Regulation of host-microbiota interaction by the adaptive immune systemegulation of adaptive immunity by extracellular ATP

Adenosine-triphosphate (ATP) is the source of chemical energy for the majority of cellular functions, serves as a substrate in signal transduction pathways and is incorporated into nucleic acids during DNA replication and transcription. In addition, extracellular ATP (eATP) acts as a signalling molecule by activating purinergic P2 receptors in the plasma membrane. This family of receptors includes non-selective cationic channels (named P2X) and G protein coupled receptors (named P2Y). In the T cell, P2X7 is the most abundantly expressed receptor subtype. Its prolonged stimulation or high concentration of ATP determine the opening of a pore permeable to molecules up to 900 Da and cell death. We aim at understanding the role of P2X7 in regulating T cell homeostasis and adaptive immunity. P2rx7 expression is robustly upregulated in T follicular helper (Tfh) cells and in the intestine, eATP released by commensal bacteria conditions Tfh cell activity and the generation of secretory IgA (SIgA), which in turn shapes microbiota structure. Since the microbiota plays a crucial role in most functions of the organism, we are studying SIgA mediated adaptation of the gut ecosystem in different pathophysiological conditions, in particular in dysbiosis during cancer immunotherapy, antibiotic treatments and unhealthy diets.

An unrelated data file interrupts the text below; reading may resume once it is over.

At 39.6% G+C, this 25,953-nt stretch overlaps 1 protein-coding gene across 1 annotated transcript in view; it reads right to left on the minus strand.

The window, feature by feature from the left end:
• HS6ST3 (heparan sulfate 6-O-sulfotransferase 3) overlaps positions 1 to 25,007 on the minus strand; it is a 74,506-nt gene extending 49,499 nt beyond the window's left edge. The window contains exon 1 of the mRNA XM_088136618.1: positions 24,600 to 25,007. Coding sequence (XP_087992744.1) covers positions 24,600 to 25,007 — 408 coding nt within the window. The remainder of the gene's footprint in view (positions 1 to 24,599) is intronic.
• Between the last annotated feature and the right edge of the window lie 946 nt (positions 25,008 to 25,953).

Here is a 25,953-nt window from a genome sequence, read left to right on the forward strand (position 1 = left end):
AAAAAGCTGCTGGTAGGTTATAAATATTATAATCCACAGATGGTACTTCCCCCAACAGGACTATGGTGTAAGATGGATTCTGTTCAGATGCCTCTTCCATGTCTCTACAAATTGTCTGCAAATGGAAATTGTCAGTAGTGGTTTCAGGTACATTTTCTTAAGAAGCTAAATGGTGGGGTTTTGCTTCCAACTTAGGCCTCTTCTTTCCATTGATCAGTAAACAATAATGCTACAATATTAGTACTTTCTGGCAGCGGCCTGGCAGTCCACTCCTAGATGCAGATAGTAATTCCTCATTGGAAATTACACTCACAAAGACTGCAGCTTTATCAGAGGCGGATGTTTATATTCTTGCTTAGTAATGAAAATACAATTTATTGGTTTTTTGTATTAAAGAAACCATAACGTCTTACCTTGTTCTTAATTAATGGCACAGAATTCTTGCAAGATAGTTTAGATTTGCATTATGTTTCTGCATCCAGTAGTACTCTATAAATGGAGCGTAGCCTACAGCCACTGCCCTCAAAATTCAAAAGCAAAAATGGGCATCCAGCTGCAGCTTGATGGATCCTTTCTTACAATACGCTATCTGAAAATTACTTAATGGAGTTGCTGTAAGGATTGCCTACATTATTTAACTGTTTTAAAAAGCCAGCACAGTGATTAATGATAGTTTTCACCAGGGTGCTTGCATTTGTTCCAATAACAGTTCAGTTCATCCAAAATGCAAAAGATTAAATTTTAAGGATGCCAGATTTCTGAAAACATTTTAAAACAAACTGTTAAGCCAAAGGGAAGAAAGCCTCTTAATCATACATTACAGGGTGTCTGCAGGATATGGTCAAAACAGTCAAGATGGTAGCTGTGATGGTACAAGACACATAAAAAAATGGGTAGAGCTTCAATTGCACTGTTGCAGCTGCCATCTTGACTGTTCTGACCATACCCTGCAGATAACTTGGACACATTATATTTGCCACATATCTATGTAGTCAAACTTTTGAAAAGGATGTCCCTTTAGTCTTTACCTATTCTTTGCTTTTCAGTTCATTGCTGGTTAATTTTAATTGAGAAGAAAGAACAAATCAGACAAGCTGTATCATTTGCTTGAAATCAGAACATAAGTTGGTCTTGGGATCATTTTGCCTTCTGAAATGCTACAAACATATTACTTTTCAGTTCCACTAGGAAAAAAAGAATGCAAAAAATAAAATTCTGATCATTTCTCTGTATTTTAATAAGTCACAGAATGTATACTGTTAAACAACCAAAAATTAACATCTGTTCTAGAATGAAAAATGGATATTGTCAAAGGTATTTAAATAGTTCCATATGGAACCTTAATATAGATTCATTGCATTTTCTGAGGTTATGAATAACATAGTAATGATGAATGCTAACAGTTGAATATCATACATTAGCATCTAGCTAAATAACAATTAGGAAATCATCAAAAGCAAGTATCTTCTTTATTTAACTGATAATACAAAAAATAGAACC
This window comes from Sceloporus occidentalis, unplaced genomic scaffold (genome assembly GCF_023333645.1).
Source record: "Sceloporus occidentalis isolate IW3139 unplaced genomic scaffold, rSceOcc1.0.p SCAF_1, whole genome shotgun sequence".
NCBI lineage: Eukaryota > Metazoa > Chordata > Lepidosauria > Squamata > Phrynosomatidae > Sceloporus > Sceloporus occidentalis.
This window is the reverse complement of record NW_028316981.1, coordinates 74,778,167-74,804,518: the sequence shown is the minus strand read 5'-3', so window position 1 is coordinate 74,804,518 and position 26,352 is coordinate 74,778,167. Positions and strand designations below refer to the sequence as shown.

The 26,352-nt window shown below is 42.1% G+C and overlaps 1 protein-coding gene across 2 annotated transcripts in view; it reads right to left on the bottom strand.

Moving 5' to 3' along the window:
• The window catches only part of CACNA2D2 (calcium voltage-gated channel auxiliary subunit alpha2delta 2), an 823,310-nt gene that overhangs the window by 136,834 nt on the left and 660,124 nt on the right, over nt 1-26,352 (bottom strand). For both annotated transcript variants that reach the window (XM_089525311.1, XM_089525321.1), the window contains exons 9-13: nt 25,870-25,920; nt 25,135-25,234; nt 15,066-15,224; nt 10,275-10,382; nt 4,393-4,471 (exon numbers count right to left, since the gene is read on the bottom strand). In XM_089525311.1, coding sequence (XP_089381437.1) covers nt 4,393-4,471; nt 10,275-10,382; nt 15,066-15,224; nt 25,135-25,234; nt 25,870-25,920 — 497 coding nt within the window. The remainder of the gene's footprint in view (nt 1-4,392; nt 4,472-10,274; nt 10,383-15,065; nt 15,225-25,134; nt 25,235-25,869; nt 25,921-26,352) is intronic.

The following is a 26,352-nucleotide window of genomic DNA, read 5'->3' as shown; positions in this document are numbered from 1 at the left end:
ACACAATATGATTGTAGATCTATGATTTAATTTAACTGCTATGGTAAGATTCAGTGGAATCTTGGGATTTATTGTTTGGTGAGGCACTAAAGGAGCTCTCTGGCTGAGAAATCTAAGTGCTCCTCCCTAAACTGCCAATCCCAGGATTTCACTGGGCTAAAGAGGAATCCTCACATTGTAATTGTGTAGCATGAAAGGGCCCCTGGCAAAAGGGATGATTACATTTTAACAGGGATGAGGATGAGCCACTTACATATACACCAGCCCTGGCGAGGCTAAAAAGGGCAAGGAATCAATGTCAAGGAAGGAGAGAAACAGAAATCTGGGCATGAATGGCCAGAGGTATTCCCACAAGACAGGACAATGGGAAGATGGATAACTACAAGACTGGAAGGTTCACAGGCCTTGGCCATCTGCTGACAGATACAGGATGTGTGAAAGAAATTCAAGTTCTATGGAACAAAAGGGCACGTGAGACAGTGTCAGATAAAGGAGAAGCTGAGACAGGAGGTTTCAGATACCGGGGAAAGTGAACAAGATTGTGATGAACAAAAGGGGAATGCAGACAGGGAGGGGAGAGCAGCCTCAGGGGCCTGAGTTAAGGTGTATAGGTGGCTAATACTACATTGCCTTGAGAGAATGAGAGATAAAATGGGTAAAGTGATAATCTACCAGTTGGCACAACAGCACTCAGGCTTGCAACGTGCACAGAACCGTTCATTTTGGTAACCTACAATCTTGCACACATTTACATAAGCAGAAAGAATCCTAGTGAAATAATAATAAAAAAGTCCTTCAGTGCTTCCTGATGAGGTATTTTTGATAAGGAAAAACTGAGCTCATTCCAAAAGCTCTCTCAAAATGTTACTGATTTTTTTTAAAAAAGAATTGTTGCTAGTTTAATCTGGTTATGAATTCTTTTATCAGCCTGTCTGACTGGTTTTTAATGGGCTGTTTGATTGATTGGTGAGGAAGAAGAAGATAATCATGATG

• Probing gut-tumor axis during immune checkpoint blockade 
  • The secretory IgA repertoire in intestinal homeostasis


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